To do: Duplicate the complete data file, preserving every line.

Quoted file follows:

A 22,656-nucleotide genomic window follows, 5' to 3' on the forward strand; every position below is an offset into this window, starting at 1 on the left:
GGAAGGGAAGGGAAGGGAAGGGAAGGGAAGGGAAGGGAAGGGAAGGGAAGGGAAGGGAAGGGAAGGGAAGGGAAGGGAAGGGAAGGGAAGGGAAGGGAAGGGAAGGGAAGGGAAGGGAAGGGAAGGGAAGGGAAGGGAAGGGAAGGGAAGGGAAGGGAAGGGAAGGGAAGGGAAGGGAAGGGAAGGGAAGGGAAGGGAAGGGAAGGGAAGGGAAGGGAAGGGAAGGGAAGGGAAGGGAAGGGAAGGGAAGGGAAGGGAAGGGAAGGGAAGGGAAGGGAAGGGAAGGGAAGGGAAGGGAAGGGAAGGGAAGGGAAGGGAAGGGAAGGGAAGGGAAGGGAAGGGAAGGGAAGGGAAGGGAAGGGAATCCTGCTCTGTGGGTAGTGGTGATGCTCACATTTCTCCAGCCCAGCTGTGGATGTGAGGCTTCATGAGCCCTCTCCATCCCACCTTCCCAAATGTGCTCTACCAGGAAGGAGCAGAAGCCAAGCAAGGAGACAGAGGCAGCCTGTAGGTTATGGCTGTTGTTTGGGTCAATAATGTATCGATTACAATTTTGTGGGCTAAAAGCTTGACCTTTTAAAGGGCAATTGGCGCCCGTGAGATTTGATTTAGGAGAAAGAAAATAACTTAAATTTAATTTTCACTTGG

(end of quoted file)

A 22,656-nucleotide genomic window follows, 5' to 3' on the forward strand; every position below is an offset into this window, starting at 1 on the left:
GGAAGGGAAGGGAAGGGAAGGGAAGGGAAGGGAAGGGAAGGGAAGGGAAGGGAAGGGAAGGGAAGGGAAGGGAAGGGAAGGGAAGGGAAGGGAAGGGAAGGGAAGGGAAGGGAAGGGAAGGGAAGGGAAGGGAAGGGAAGGGAAGGGAAGGGAAGGGAAGGGAAGGGAAGGGAAGGGAAGGGAAGGGAAGGGAAGGGAAGGGAAGGGAAGGGAAGGGAAGGGAAGGGAAGGGAAGGGAAGGGAAGGGAAGGGAAGGGAAGGGAAGGGAAGGGAAGGGAAGGGAAGGGAAGGGAAGGGAAGGGAAGGGAAGGGAAGGGAAGGGAAGGGAAGGGAAGGGAAGGGAAGGGAAGGGAAGGGAAGGGAATCCTGCTCTGTGGGTAGTGGTGATGCTCACATTTCTCCAGCCCAGCTGTGGATGTGAGGCTTCATGAGCCCTCTCCATCCCACCTTCCCAAATGTGCTCTACCAGGAAGGAGCAGAAGCCAAGCAAGGAGACAGAGGCAGCCTGTAGGTTATGGCTGTTGTTTGGGTCAATAATGTATCGATTACAATTTTGTGGGCTAAAAGCTTGACCTTTTAAAGGGCAATTGGCGCCCGTGAGATTTGATTTAGGAGAAAGAAAATAACTTAAATTTAATTTTCACTTGG